For help managing garden trees contact Garden Busters.

Posted by & filed under Garden Maintenance.

Ivy can look fantastic climbing up the side of a house but it is also very easy to let it grow wildly out of control.

While climbing plants such as ivy are a popular choice to bring character and interest to house and garden walls they do need to be carefully managed.

This may be more difficult than it at first sounds. Growing at an impressive pace, ivy will need regular attention to keep it looking at its best – and to stop it becoming a problem.

Why can ivy be a problem?

Left untended ivy will not only grow out of control, it could also damage the exterior or your home.

Laying down its roots across walls – and anything in its way – ivy has been known to dislodge drain pipes, block and loosen drains, force its way into the home through windows and even damage brickwork.

The secret to avoiding this sort of climbing chaos is by regular maintenance.

The place to start is by trimming new shoots that arrive at the start of spring to stop the ivy growing beyond the area it was intended to cover.

However, with the growth of ivy being so prolific it may be necessary to repeat this again later in the summer. Keep an eye on growth throughout the year to see if extra pruning will be needed.

Control growth

When cutting back ivy it can be cut right back to the wall, growth is quick and this will help to tackle areas where the ivy has become particularly dense or it has started to flower.

It is important to watch the growth of ivy on old walls as it can work its ways into cracks, allowing water to get in, which will ultimately damage the stability of the wall.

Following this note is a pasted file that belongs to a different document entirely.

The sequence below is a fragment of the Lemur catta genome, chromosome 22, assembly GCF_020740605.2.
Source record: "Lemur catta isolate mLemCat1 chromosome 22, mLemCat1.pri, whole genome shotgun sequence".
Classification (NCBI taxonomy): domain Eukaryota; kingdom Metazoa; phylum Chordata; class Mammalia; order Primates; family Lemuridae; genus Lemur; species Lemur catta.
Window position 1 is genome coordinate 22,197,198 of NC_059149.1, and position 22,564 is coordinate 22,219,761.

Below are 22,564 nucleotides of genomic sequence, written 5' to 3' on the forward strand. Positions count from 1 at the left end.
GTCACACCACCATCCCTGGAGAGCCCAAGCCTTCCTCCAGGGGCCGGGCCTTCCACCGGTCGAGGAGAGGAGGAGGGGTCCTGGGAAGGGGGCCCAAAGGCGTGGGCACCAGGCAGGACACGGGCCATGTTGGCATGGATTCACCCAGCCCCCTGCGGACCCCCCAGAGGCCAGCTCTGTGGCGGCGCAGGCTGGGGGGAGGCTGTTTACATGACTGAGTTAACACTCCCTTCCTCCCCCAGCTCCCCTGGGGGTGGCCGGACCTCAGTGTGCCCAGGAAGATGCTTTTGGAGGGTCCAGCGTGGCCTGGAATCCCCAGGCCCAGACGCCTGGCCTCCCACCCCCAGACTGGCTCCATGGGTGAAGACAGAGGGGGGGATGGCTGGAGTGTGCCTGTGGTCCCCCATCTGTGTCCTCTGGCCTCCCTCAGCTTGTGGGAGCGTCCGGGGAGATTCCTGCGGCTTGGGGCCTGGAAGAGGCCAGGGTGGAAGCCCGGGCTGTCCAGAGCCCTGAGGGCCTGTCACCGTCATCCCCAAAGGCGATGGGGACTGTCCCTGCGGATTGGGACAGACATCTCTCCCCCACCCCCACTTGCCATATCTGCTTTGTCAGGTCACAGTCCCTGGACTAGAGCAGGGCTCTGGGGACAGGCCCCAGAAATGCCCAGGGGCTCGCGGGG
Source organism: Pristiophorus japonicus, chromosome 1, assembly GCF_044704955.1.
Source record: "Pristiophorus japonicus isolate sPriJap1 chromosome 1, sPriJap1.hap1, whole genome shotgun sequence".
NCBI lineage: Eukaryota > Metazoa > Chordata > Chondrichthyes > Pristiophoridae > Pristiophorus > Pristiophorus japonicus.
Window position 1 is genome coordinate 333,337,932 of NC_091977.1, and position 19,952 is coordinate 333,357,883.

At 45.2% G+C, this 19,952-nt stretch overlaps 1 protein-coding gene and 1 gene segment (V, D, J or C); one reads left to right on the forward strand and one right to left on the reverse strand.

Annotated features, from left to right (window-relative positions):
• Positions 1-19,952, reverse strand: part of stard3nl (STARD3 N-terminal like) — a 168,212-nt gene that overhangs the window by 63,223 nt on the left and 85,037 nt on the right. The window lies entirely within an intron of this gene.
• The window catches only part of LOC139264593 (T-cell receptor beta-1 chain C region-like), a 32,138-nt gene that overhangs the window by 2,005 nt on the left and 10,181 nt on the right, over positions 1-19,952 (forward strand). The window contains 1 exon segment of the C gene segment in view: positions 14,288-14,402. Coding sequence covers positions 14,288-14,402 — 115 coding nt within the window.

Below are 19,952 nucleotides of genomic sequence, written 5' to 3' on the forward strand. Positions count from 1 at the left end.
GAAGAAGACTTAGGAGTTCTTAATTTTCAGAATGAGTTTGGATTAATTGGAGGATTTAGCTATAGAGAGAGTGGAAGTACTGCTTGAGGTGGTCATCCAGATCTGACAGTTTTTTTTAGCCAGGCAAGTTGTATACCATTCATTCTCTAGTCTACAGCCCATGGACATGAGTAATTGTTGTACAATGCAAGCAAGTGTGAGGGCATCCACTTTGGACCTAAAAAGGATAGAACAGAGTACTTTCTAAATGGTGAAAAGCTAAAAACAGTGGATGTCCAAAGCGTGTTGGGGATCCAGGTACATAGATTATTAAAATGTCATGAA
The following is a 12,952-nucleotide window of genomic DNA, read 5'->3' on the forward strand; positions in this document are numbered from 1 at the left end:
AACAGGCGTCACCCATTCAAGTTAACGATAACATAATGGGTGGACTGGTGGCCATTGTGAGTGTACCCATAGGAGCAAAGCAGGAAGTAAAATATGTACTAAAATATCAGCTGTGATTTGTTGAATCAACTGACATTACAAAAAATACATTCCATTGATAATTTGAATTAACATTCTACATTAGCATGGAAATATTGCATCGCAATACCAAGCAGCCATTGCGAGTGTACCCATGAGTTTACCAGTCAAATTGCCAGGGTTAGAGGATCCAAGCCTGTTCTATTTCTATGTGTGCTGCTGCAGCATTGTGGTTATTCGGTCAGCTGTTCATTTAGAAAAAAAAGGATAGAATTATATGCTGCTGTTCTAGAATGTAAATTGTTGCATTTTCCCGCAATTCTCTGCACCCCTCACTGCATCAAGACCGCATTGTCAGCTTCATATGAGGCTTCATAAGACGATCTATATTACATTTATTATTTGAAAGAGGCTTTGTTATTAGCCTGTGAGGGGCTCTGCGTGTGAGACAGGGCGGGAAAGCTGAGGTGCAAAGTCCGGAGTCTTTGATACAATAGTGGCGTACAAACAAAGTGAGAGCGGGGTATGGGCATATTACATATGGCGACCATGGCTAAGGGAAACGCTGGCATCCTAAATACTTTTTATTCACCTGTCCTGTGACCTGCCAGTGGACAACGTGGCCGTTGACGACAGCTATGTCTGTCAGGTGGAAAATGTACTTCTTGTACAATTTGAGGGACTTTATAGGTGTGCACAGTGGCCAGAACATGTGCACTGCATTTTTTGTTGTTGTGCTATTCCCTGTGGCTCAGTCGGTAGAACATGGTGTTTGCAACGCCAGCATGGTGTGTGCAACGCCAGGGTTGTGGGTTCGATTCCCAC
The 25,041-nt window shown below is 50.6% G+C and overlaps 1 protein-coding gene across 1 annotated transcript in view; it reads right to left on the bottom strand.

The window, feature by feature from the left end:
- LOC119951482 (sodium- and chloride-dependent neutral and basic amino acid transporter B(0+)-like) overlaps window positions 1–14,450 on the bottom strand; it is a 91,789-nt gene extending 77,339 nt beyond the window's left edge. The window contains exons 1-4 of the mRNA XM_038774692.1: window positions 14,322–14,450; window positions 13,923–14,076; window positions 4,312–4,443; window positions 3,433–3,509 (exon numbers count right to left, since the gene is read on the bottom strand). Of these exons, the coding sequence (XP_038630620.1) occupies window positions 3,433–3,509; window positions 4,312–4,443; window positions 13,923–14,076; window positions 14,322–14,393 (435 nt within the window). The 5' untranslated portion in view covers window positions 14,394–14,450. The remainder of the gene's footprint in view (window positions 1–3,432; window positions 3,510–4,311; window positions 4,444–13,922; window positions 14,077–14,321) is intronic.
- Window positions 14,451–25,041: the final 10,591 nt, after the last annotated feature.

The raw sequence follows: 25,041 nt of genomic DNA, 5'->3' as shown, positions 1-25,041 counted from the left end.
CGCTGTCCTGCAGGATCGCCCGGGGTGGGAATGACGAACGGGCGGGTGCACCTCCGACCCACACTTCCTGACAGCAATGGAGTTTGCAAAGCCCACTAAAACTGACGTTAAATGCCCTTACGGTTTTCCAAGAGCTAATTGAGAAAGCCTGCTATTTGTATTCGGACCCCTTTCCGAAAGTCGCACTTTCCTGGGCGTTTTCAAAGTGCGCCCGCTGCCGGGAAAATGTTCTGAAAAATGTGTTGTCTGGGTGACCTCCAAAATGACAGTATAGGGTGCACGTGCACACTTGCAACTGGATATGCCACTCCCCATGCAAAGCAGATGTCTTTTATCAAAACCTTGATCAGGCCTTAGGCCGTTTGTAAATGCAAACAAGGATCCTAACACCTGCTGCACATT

Ivy can be a great asset to a garden though, and provides an ideal home for insects as well as a nesting place for birds.

While maintaining ivy that has grown to the height of your roof may not be easy this is essential to protect drainage and pipe work.

If you find controlling ivy growing on your home difficult seek the help of a professional gardener rather than leave it too late.

For help on all aspects of garden maintenance contact the Garden Busters team and take action quickly.

Posted by & filed under Garden Maintenance.

After the winter lawns can be left looking a little neglected and with the first bursts of sunshine making their presence felt spring is a good time to consider getting your garden ready for summer.

Perfect lawns are the stuff of dreams – you draw back the curtains one day and glance out at a perfectly even sea of green. The reality more often is moss creeping across the lawn, poor drainage and patchy grass.

Fortunately, a little hard work can go a long way when it comes to improving the appearance of your lawn – you just need to stick at it!

Mowing is the backbone of a good lawn care routine and – when it is dry enough – regular mowing will help to keep grass healthy.

But what about those other issues?

Lawn care tips:

Moss: This can be a problem in damp conditions and can spread reasonably quickly. Heavy use, poor drainage, dry conditions and shade can all contribute to the growth of moss. As well as dealing with the moss itself, gardeners should consider tackling the underlying problem.

Moss can be targeted by raking it out of the ground in the autumn, while either organic or chemical treatments can be added to kill the moss. Organic treatments will usually allow the moss to break down into the soil while moss may need to be raked away after using chemical treatments.

In the long-term though you need to identify the underlying cause and take action – whether that is increasing light access, installing drainage or extra watering.

Patchy grass: Good coverage is an essential part of lawn health and encouraging growth is an ongoing task. Feed your lawn with a fertilizer to deter weeds and moss while encouraging good growth.

Over-seeding will help to restore grass where it has worn away just make sure to do this when the weather conditions are right – ideally just before a rainfall is due. Preparing the ground in advance is also recommenced as raking over the surface will encourage the seeds to settle.

Dry lawns may need a drop of water from time to time but as a general rule, lawns in the UK have good moisture content.